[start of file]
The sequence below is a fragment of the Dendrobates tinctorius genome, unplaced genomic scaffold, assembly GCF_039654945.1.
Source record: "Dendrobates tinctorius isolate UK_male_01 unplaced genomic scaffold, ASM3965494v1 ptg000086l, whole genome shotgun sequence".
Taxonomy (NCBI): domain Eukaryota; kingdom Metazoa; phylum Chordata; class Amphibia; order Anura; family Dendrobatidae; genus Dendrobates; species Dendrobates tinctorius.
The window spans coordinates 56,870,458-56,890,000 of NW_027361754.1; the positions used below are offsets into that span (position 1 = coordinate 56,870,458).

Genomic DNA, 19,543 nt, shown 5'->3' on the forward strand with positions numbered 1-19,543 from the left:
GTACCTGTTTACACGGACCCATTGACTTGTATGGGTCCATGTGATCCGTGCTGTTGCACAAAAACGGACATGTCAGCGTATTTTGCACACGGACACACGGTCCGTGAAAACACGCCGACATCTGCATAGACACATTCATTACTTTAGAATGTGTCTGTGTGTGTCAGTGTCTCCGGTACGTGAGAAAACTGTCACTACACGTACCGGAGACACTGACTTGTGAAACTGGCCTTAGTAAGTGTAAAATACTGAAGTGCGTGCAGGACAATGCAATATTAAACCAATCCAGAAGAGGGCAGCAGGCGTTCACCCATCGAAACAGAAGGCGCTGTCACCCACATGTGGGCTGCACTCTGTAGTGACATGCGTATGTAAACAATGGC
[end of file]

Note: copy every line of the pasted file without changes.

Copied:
The sequence below is a fragment of the Dendrobates tinctorius genome, unplaced genomic scaffold, assembly GCF_039654945.1.
Source record: "Dendrobates tinctorius isolate UK_male_01 unplaced genomic scaffold, ASM3965494v1 ptg000086l, whole genome shotgun sequence".
Taxonomy (NCBI): domain Eukaryota; kingdom Metazoa; phylum Chordata; class Amphibia; order Anura; family Dendrobatidae; genus Dendrobates; species Dendrobates tinctorius.
The window spans coordinates 56,870,458-56,890,000 of NW_027361754.1; the positions used below are offsets into that span (position 1 = coordinate 56,870,458).

Genomic DNA, 19,543 nt, shown 5'->3' on the forward strand with positions numbered 1-19,543 from the left:
GTACCTGTTTACACGGACCCATTGACTTGTATGGGTCCATGTGATCCGTGCTGTTGCACAAAAACGGACATGTCAGCGTATTTTGCACACGGACACACGGTCCGTGAAAACACGCCGACATCTGCATAGACACATTCATTACTTTAGAATGTGTCTGTGTGTGTCAGTGTCTCCGGTACGTGAGAAAACTGTCACTACACGTACCGGAGACACTGACTTGTGAAACTGGCCTTAGTAAGTGTAAAATACTGAAGTGCGTGCAGGACAATGCAATATTAAACCAATCCAGAAGAGGGCAGCAGGCGTTCACCCATCGAAACAGAAGGCGCTGTCACCCACATGTGGGCTGCACTCTGTAGTGACATGCGTATGTAAACAATGGC